Moral Landscapes

Living the life that is good for one to live

Americans, the Marlboro People: Self-reliance (& comfort) in abundance

Is it a wonderful life when social well-being is missing?

Isn't odd how we give away our liberty so easily by letting others with their own designs plant in our minds ideas about what a good life is? .

There seems to be two competing ideas that preoccupy American minds--first, that we should be independent and self-reliant and tough-minded (with the flip side that being dependent, needy and soft hearted are bad). This is the Marlboro Man of tobacco company fame. And a second idea, contrarily, is that we don't want to put out more effort than is needed--we want a comfortable life.

From a modern perspective, our ancestors who lived in small foraging bands had it rough. Most of the time, they were outside and exposed to the elements. They fasted regularly and ate infrequently. They made considerable efforts to obtain food through gathering and hunting. They had little clothing and slept in lean-to shelters. They ate mostly the same things. They lived with insects and in proximity to predators.

From this perspective, many of us in the Western world today have a wonderful life. Westerners typically have houses, clothes, plenty of food choices. We are protected from the elements and wild animal predators. Many of us cannot imagine spending our lives "camping," living outdoors and eking out a living from the natural world. We cannot imagine putting up with the physical inconveniences.

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In fact it seems that over the decades we have gone "all out" for physical comfort. In an effort to decrease our labor we purchase ‘time-saving" machines that cook our rice and our burgers with little attention. We go to fast-food joints in droves and eat TV dinners at home, remote in hand. We make smart machines or robots that take over jobs that humans used to carry out. In the US we spend less time on food preparation than anyone else in the world.

We have established as commonplace the physical comforts that only royalty enjoyed in the past. We sleep on comfortable mattresses, have plenty of food choices. Other people do the hardest labor for us (e.g., making our homes, furniture, clothing and raising our food). And, through many media, we are (now constantly) entertained by others.

It's a very comfortable life, compared to that of our ancestors.

But, what about social comfort?

Based on what the anthropologists and explorers have documented regarding hunter-gatherer communities (where we spent 99% of our human history), our ancestors had social lives we can only dream about. Our ancestors spent their lives in kin-related groups who relied on each other for provisioning but also for enjoyment during leisure time. They were closeknit generally (although conflicts could lead to groups splitting up). Their daily life was group oriented. Hunting and gathering, child rearing and food preparation were communal events. Individuals were rarely alone and isolation was avoided (although individuals left for solo ventures into the wild at will). There were high amounts of and pleasure from group social leisure, as indicated to observers by frequent smiling, laughing, dancing, singing. (See below for some references.) Even at night, they slept in groups next to or on top of one another.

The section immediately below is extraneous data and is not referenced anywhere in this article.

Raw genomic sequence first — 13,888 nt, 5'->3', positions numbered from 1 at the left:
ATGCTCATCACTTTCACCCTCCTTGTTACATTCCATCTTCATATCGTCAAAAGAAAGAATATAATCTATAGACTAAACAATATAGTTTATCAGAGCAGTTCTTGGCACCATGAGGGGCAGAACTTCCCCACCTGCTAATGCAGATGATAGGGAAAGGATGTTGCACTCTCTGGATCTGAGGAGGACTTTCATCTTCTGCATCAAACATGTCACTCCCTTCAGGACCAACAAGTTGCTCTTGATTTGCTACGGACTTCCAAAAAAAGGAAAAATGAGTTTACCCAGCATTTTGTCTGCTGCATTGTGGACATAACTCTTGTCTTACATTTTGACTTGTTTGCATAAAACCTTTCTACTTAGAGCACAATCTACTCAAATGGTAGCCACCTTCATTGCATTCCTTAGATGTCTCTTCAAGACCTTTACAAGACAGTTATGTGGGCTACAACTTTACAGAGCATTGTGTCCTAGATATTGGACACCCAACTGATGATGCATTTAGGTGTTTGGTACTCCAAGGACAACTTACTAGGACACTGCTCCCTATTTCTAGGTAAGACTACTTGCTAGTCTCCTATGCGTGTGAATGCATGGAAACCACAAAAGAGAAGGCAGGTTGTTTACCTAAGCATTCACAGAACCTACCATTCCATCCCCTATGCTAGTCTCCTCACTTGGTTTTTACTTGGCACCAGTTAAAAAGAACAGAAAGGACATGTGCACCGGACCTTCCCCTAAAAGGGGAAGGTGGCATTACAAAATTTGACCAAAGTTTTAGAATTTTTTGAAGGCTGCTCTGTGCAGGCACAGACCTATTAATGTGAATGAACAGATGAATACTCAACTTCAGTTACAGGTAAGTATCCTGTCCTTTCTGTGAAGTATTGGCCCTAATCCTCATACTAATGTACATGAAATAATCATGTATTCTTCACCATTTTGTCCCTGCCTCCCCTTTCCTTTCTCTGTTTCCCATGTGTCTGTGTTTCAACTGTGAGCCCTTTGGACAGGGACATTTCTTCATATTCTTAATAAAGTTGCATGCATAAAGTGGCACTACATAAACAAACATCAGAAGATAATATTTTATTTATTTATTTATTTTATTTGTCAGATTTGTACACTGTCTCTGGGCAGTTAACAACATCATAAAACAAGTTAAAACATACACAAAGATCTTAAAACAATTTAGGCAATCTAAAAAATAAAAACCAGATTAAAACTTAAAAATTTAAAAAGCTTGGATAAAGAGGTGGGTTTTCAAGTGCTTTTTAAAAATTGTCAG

It seems like we in the West have made a tradeoff between self-reliance and physical comforts and social well being. So, which is more important?

It turns out that physical hardship seems to be less damaging to well being than social hardship.

Social hardship comes from inadequate relational support. For the young, this means physical separation from key caregivers --odd, isn't it, that we do this to human babies as a matter of course, starting right after birth? Lack of (ongoing, frequent) positive touch is linked to depression and anxiety. Social hardship also occurs when a child is reared with little mutual co-relating with caregivers--the pleasurable reciprocal give-and-take that good relationships exhibit--which tunes up the brain for social pleasure.

For adults, social hardship means not having loved ones in the household who are emotionally resonant ("in tune") with one. It means not having extended family members near by to help rear offspring. It means social isolation at work or at home. A quarter of Americans admit that they have no confidant. Isn't it strange how we have come to think living alone is normal and good? Loneliness pervades the life of many Americans, leading to all sorts of mental and physical health problems.

But somehow (for lots of historical reasons I won't go into here) we put up with social isolation that makes us sick and miserable. As Lewis, Amini and Lannon said in their book, A General Theory of Love, "A good deal of modern American culture is an extended experiment in the effects of depriving people of what they crave most." I concur.

But culture is malleable. We can change ourselves.

Let's get back to enjoying one another. Let's sit on the porch. Let's hang out with our neighbors (first, learn their names!). Let's slow down our pace of life to face-to-face relational speed, learning to be patient with that "old-fashioned" way of being. Slow being, like slow food.

If you have learned to not get pleasure from people, as is the case for many of us, you may need to re-train your brain. Awakening the right brain with the arts (e,g,, dance, painting) can help. Some people participate in cuddle parties. My husband and I "huggle" everyday and sit forehead to forehead to "recharge." It makes for a wonderful life.

 

Darcia Narvaez is a Professor of Psychology at the University of Notre Dame and Executive Editor of the Journal of Moral Education.

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